The APHID crews evidently had a different perspective on the lack of civilization. Once they finished onlining the Gallente Control Tower and its mods, they christened it "Ass End of Space." Oh well, let them have their fun for now. They'll learn to like it out here eventually—especially when they see the size of their first paycheck.

The Wolf-Rayet Companion Star in J124654 system. Wolf-Rayet stars, presumably named after a pre-Eve Gate human astronomer or astronomers, are massive, hot stars which shed mass at a faster than usual pace by means of a strong stellar wind.

*How curious that a natural spatial phenomena should be so seemingly responsive to an artificial political construct like the security rating of a given solar system. The more conspiratorial-minded might see this as evidence that these wormholes are not so "natural" after all.

Monday, January 25, 2010

Unknown Space

One month ago, I thought I had reached the end of my travels in New Eden. My strip miners had cycled millions of m3 of ark-bist-crok through the cargo holds of hulks and into the holds of waiting haulers. I had made billions more isk as a T2 inventor and shipbuilder. I had thrashed backwater null-sec markets for billions more in trades. And I had fought and died with some of the best (and worst) corporations, militias, and alliances—everything from one-on-one frigate fights to massive battleship fleet fights.

There was only one problem with all this. I was bored out of my skull.

In response to such a confession, you'll often hear the capsuleer's refrain: "If you're bored, you're doing something wrong." Yet I truly believed I had seen all New Eden had to offer, and, though I hadn't been the best at any role (not by a long shot), the drawbacks of each and every profession had been turning pod-piloting into a chore. My litany of complaints will no doubt seem familiar to many:
  • Mining—In null-sec, you run and hide if anyone shows up in local. In high-sec, you pray you haven't been spotted by Jihadswarm or its imitators. Result: ISK and boredom.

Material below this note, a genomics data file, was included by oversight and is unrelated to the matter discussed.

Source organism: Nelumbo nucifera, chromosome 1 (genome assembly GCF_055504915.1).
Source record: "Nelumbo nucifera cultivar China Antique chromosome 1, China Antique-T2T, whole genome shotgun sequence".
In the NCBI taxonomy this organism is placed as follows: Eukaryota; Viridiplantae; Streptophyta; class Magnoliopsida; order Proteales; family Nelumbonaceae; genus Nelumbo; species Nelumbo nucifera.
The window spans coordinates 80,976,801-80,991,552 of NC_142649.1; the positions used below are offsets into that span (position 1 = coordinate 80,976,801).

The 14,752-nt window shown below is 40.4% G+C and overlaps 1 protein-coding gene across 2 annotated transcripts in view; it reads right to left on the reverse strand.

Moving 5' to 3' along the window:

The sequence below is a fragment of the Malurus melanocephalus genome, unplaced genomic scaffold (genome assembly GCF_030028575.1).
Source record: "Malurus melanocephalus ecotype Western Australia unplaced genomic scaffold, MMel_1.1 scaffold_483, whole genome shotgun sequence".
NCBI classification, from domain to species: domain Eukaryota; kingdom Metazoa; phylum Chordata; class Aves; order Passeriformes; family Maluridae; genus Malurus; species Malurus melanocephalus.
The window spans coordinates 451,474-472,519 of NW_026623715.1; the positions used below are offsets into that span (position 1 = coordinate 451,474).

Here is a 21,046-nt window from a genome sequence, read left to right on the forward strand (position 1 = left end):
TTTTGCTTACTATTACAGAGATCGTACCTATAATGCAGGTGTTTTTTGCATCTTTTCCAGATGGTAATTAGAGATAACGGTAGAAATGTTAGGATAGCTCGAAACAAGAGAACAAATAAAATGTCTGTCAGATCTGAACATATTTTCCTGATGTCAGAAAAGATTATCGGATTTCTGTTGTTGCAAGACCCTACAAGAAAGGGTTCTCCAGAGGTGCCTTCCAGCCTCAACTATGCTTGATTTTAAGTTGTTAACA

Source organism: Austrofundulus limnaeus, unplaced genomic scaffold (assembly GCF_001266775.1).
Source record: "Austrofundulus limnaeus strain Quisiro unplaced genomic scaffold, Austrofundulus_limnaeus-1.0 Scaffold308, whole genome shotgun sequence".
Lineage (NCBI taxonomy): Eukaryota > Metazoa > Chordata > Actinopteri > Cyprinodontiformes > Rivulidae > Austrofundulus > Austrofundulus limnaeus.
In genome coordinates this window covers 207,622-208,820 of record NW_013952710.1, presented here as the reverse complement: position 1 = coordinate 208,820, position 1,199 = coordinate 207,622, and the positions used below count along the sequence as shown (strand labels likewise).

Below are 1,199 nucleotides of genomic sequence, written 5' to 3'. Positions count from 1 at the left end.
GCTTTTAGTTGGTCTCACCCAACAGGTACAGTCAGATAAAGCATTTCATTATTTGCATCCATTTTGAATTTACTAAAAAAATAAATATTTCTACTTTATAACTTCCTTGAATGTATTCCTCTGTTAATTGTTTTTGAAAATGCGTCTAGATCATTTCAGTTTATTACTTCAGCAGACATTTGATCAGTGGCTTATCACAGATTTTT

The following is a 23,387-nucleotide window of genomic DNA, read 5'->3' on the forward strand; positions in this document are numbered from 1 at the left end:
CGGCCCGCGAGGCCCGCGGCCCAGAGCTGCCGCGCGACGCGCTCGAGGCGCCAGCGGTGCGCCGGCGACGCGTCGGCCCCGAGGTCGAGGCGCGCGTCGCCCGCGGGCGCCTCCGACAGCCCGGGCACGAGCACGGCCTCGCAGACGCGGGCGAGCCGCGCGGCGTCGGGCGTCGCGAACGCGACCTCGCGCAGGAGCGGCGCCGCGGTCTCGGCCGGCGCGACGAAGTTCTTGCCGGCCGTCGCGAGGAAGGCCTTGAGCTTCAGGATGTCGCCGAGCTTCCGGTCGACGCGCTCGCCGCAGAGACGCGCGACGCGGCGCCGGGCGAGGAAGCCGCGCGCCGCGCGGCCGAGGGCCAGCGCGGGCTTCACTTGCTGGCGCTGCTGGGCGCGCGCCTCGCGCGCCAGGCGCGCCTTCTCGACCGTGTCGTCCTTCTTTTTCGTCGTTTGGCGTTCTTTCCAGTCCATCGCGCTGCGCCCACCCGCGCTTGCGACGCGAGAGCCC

• Manufacturing—Buy, make, or mine products at low prices. Bake products in oven. Sell products in market at higher prices. Rinse and repeat. Result: ISK and boredom.
  • "Ratting", "Plexing", Agent Missions, etc.—Worse than mining, in that you look like you're a big tough fighter by shooting at things, yet the pirates are so dumb and predictable that they might as well be rocks. Result: ISK and boredom.
  • Gang PvP—Spin your ship in its hangar for hours upon endless hours while you wait for everyone else to get their shit together, then gang warp 20+ jumps while your fleet commander gets his shit together, and then, if you're lucky, a few minutes of "pew-pew gf gf" in local, and 20+ gang warps back home (unless you're podded, that is). Result: Overall, loss of isk, and hours of boredom, albeit punctuated by moments of sheer terror and fun.
  • Solo PvP—Fly 20+ jumps in null-sec hoping to find some ratter, miner, mission-runner too stupid to warp to a safespot when local goes +1. Result: same as Gang PvP.
  • Null-sec Alliance Politics—Don't even get me started. Just ask Hurley what he thinks about the Mayberry Machiavellis running most corps. Or consider what I call TheMittani's Law: The quality of his columns is indirectly proportional to the degree of self-regard he displays therein. Power attracts vainglorious nitwits.
TL;DR version: I was considering turning in my pod pilot's license and giving myself up to the biomass recycling tanks.

But then something sparked in me; call it the spirit of the frontier. Whatever it was, it was telling me to pull up stakes, gather up all my meager worldly goods, and strike out for the Unknown in search of fortune, glory, or bust. And these days, the "Unknown" means only one thing: W-space.

If I went, I wouldn't be bringing any road maps or guidebooks promising surefire ways to maximize isk profits for minimum risk. That would be missing the point, which was to make my own mistakes, learn my own lessons. So much of what had bored me to tears over the past couple of years was the fact that once you read up all of the FAQs and tip sheets there only seemed to be one way to do anything: The Right Way. To hell with that. To paraphrase another starship captain, I aimed to misbehave.

Frontier spirit thus awoken, I took stock of my tools:
  • two fellow pod pilots in the Applied Physics Institute (APHID), with mining, refining, and hauling capabilities shared between us
  • six Coveters with T1 strips, upgrades and scanners
  • some gas harvesters
  • one Anathema with scanning rigs
  • a couple of Iteron Mark V
  • one Apocalypse battleship, haphazardly fitted
  • one Zealot, combat ready
  • one Viator
  • one Orca with all the trimmings
  • lots of core scan probe launchers and probes of all kinds
  • one medium Gallente POS, with 8 small railguns, 2 medium railguns, 2 webs, 2 scrams, corp hangar, ship maintenance bay, medium intensive refining array, and a partridge in a pear tree
  • enough POS fuel to last about three months
It's not much, but it was all I had to hand. (Besides, I wasn't about to bring in any more gear with the Obelisk; the verifiably dullest thing in all of New Eden is watching the fat hindquarters of a freighter align for warp after warp.)

A wormhole was surprisingly easy to find. In the Maut solar system of the Placid region, one jump away from APHID's HQ in Osmeden, my Anathema's scan probes chirped to let me know that they had found a shimmering portal to "unknown space."

What would I find on the other side? I had no idea—and that's just what I was looking for.